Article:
Indian Journal of Radiology and Imaging Indian Journal of Radiology and Imaging

: 2008  |  Volume : 18  |  Issue : 2  |  Page : 175--177

Hystero-salpingography: An obituary or a new beginning…?

Nitin P Ghonge1, Sanchita Dube2,  
1 Department of Radiology, Diwan Chand Imaging Research Center, New Delhi - 110 001, India
2 Department of Obstetrics and Gynecology, Apollo Hospital, Sarita Vihar, New Delhi - 110 076, India

Correspondence Address:
Nitin P Ghonge
Department of Radiology, Diwan Chand Imaging Research Center, New Delhi - 110 001

How to cite this article:
Ghonge NP, Dube S. Hystero-salpingography: An obituary or a new beginning…?.Indian J Radiol Imaging 2008;18:175-177

How to cite this URL:
Ghonge NP, Dube S. Hystero-salpingography: An obituary or a new beginning…?. Indian J Radiol Imaging [serial online] 2008 [cited 2019 Nov 23 ];18:175-177
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Full Text

Dear Sir,

With the advent of diagnostic and operative laparoscopy, the role and relevance of hysterosalpingography (HSG) as a routine investigation in infertility is gradually being debated. A recently published article based on a multicenter randomized controlled trial failed to show any statistically significant difference in cumulative pregnancy rates with the routine use of HSG in the workup of infertility. [1] According to us, there are a few technical lapses in the procedure and its interpretation, which result in its relatively poor performance as compared to laparoscopy, hysteroscopy, and salpingoscopy. This issue is now being globally understood and although this procedure has been around for about 100 years, "how-to-do" workshops on HSG were included in the annual conference of the Radiological Society of North America (RSNA) in 2004 and 2005. HSG, if performed and interpreted carefully, can offer a wealth of information. [2]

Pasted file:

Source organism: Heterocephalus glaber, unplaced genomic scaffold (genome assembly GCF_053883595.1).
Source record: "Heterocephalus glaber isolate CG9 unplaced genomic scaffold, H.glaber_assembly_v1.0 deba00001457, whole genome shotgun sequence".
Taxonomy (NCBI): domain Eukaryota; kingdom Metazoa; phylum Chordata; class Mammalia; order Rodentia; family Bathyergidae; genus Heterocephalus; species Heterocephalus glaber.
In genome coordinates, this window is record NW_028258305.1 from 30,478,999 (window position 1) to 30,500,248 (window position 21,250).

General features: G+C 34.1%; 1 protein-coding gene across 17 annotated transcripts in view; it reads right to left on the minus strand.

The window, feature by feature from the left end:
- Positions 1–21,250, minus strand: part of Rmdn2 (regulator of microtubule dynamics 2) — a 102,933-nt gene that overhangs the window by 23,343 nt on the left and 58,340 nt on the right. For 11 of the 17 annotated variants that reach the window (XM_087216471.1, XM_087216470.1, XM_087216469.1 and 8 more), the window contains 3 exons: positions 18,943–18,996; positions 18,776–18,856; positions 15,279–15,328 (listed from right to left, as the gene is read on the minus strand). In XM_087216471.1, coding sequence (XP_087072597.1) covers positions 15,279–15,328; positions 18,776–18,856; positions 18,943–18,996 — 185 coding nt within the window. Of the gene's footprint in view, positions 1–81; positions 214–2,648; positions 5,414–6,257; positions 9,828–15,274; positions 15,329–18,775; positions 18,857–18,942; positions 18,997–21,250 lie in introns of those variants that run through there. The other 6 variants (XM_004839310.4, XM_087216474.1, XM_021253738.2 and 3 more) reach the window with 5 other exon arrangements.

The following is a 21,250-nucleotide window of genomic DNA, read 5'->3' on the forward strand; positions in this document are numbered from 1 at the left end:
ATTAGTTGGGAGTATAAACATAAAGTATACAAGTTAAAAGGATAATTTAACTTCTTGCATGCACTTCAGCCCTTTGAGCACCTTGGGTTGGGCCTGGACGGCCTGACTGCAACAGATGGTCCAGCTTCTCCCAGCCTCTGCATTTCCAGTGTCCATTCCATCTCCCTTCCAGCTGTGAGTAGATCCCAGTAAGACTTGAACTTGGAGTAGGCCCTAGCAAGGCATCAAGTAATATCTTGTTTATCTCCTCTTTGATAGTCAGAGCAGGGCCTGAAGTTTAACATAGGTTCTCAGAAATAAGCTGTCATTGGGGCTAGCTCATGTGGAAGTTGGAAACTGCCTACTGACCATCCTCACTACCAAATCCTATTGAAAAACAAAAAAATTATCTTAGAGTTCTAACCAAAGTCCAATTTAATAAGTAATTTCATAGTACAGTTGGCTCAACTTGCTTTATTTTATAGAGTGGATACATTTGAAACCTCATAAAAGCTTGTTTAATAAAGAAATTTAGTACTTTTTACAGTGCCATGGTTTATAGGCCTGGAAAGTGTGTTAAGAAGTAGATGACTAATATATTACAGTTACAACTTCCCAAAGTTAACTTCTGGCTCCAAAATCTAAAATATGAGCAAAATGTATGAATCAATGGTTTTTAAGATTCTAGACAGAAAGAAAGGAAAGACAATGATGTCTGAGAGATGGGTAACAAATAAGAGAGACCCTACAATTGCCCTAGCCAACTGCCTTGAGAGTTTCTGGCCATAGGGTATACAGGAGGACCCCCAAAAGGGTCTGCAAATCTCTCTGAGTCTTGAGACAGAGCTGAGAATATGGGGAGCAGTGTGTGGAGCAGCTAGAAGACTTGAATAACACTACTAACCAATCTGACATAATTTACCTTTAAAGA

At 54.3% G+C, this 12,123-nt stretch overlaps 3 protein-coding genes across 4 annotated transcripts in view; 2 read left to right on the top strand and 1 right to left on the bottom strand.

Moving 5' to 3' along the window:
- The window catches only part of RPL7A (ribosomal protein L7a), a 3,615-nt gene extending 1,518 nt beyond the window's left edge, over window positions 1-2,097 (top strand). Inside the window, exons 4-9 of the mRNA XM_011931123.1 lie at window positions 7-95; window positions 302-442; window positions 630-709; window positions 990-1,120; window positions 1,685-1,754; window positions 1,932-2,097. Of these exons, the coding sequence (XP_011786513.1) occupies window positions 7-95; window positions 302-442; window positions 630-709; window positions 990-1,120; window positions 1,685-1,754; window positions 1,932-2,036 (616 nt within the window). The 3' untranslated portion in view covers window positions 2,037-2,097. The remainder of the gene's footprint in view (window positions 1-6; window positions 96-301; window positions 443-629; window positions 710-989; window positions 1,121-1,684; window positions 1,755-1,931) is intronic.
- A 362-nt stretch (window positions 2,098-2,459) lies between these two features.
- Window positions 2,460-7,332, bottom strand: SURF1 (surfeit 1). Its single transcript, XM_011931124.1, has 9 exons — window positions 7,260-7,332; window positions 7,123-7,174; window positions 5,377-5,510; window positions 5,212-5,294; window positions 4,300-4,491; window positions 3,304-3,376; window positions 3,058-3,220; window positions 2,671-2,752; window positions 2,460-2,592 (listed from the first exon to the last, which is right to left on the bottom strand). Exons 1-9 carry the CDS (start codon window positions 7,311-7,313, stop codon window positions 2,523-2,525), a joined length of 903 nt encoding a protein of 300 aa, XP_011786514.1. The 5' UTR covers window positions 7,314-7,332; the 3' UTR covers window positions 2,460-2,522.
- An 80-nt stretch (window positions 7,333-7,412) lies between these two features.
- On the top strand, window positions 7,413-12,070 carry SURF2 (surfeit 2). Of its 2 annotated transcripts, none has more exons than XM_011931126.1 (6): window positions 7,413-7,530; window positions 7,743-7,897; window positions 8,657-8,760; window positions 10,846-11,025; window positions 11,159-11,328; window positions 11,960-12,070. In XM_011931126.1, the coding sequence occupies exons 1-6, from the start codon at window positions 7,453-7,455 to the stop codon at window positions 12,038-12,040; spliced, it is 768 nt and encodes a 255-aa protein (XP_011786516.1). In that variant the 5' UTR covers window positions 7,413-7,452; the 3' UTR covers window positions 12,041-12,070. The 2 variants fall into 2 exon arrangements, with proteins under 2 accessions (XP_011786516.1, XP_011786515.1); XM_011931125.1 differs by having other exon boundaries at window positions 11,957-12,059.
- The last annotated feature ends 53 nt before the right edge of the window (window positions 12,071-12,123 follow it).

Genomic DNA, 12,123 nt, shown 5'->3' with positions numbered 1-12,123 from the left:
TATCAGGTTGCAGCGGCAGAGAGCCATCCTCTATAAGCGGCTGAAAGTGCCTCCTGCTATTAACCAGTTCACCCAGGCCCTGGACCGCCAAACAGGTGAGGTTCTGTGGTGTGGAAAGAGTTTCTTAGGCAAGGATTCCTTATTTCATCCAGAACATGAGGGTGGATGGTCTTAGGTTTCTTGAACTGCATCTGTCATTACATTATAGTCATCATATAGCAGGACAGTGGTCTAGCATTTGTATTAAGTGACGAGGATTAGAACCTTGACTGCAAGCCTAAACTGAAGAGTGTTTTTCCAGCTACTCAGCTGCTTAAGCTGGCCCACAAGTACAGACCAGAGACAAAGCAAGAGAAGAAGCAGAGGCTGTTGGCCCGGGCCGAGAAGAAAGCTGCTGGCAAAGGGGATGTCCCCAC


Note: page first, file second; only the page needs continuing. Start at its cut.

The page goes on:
In view of this, the authors undertook a questionnaire-based study to analyze the prevalent clinical practices with respect to HSG, in Delhi and the National Capital Region (NCR) with the aim of predicting the cause of its relatively "poor" performance ( See Addendum ). The respondents included 50 radiologists and 50 gynecologists, irrespective of their practice settings and years of experience.

The predominant number of respondents preferred to use a metal cannula, which is known to cause more pain than a plastic cannula, during the stages of instrumentation, contrast injection and immediately post-procedure. [3] Pre-procedural antibiotics should always be advised. [4] Only 44% of respondents in this study, however, complied with this. As high as 40% of the respondents failed to realize that a slow gradual mode of contrast injection was the best technique to adopt, as this delineates the endometrial cavity in the non-distended state. This provides a unique opportunity to diagnose small subtle intra-endometrial space-occupying lesions or synechiae, which tend to get obscured in the late-distended phase. The patient should always be asked to empty her bladder before the procedure, to avoid discomfort during cannulation. The role of gentle psychological reassurance cannot be neglected. [5] The procedure should be explained to the patient in detail and no attempt should be made to force the catheter against resistance. The use of the Valsalva maneuver may be helpful during a difficult cannulation. After the images are acquired, a "pull-release" maneuver should always be performed. The relative change in position of the non-median uterus and the fallopian tubes gives vital clues about peritubal adhesions. [4] Interestingly, 78% respondents were not aware of these maneuvers.